Prenylamine (Segontin) is a calcium channel blocker of the amphetamine chemical class that was used as a vasodilator in the treatment of angina pectoris.
Prenylamine was introduced in the 1960s by German manufacturer Albert-Roussel pharma gmbh, which was acquired by Hoechst AG in 1974 and which in turn became part of Sanofi Aventis in 2005.
It was withdrawn from market worldwide in 1988 because it caused QT interval prolongation and torsades de pointes, greatly increasing the risk of sudden death. The cardiac side effects were not detected during clinical development, only becoming apparent after the drug was in wide use.
Mechanism of action
Prenylamine has two primary molecular targets in humans: calmodulin and myosin light-chain kinase 2, found in skeletal and cardiac muscle. Pharmacologically, it decreases sympathetic stimulation on cardiac muscle, predominantly through partial depletion of catecholamines via competitive inhibition of reuptake by storage granules, leading to further depletion due to spontaneous leakage as a result of disturbance of equilibrium. This depletion mechanism is similar to that of reserpine because both agents target the same site on the storage granule; however, prenylamine shows a high affinity for cardiac tissue, while reserpine is more selective toward brain tissue.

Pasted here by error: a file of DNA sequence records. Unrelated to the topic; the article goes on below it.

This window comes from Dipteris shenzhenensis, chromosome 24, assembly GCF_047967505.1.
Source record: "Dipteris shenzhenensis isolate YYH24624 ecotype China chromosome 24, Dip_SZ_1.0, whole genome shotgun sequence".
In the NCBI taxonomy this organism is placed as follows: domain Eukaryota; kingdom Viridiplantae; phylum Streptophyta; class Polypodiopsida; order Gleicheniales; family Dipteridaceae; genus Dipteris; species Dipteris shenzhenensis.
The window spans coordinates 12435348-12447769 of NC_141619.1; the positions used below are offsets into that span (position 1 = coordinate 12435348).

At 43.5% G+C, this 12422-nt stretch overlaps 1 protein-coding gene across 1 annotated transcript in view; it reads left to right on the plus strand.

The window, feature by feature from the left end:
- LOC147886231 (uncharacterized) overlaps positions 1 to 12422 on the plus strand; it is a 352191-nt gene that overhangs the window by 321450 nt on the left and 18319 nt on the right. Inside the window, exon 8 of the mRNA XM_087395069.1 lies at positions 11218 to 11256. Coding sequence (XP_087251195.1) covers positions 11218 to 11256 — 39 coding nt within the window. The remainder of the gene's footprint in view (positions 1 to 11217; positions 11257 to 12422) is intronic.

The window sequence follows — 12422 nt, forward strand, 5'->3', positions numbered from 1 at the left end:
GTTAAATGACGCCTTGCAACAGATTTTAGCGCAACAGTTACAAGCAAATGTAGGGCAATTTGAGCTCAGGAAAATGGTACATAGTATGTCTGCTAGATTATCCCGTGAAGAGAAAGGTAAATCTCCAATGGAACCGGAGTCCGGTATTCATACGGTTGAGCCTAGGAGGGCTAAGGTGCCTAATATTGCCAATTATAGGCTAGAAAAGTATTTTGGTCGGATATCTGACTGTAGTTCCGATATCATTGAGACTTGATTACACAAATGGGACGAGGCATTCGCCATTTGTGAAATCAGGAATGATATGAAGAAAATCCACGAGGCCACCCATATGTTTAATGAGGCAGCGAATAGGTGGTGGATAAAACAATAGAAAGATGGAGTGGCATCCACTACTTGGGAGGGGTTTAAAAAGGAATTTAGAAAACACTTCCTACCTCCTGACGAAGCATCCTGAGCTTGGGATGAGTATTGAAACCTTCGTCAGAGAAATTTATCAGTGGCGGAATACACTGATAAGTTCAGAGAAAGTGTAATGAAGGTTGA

Prenylamine slows cardiac metabolism via calcium transport delay by blockade of magnesium-dependent calcium transport ATPase. It demonstrate beta blocker–like activity that results in reduction of heart rate but shows an opposing effect on tracheal tissue response.